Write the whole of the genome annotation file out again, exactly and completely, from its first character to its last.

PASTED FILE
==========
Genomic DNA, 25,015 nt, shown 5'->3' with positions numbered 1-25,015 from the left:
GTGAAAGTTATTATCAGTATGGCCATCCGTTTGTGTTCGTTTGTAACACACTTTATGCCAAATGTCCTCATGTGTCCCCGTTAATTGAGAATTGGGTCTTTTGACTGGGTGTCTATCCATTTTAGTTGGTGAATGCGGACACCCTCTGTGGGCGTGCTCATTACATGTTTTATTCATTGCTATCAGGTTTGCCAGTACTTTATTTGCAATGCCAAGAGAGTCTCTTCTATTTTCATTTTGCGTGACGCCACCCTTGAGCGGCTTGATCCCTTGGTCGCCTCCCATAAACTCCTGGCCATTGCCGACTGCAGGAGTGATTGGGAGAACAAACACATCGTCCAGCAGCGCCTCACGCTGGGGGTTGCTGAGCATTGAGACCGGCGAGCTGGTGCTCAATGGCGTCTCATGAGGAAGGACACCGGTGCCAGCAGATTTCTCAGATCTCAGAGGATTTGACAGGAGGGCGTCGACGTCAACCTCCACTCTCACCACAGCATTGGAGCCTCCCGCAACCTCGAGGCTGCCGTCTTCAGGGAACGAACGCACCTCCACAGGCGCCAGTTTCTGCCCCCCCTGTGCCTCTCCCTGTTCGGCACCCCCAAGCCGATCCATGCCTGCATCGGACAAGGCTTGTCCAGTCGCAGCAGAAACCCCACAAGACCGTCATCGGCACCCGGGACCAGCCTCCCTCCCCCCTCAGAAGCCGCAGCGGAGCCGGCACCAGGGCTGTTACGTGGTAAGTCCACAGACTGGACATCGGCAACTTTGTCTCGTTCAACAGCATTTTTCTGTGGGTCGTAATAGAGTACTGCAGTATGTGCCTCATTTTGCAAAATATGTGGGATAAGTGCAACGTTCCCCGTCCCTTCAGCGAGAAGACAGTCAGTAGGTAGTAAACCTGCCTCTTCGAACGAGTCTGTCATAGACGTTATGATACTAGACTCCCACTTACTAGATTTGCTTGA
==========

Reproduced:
Genomic DNA, 25,015 nt, shown 5'->3' with positions numbered 1-25,015 from the left:
GTGAAAGTTATTATCAGTATGGCCATCCGTTTGTGTTCGTTTGTAACACACTTTATGCCAAATGTCCTCATGTGTCCCCGTTAATTGAGAATTGGGTCTTTTGACTGGGTGTCTATCCATTTTAGTTGGTGAATGCGGACACCCTCTGTGGGCGTGCTCATTACATGTTTTATTCATTGCTATCAGGTTTGCCAGTACTTTATTTGCAATGCCAAGAGAGTCTCTTCTATTTTCATTTTGCGTGACGCCACCCTTGAGCGGCTTGATCCCTTGGTCGCCTCCCATAAACTCCTGGCCATTGCCGACTGCAGGAGTGATTGGGAGAACAAACACATCGTCCAGCAGCGCCTCACGCTGGGGGTTGCTGAGCATTGAGACCGGCGAGCTGGTGCTCAATGGCGTCTCATGAGGAAGGACACCGGTGCCAGCAGATTTCTCAGATCTCAGAGGATTTGACAGGAGGGCGTCGACGTCAACCTCCACTCTCACCACAGCATTGGAGCCTCCCGCAACCTCGAGGCTGCCGTCTTCAGGGAACGAACGCACCTCCACAGGCGCCAGTTTCTGCCCCCCCTGTGCCTCTCCCTGTTCGGCACCCCCAAGCCGATCCATGCCTGCATCGGACAAGGCTTGTCCAGTCGCAGCAGAAACCCCACAAGACCGTCATCGGCACCCGGGACCAGCCTCCCTCCCCCCTCAGAAGCCGCAGCGGAGCCGGCACCAGGGCTGTTACGTGGTAAGTCCACAGACTGGACATCGGCAACTTTGTCTCGTTCAACAGCATTTTTCTGTGGGTCGTAATAGAGTACTGCAGTATGTGCCTCATTTTGCAAAATATGTGGGATAAGTGCAACGTTCCCCGTCCCTTCAGCGAGAAGACAGTCAGTAGGTAGTAAACCTGCCTCTTCGAACGAGTCTGTCATAGACGTTATGATACTAGACTCCCACTTACTAGATTTGCTTGA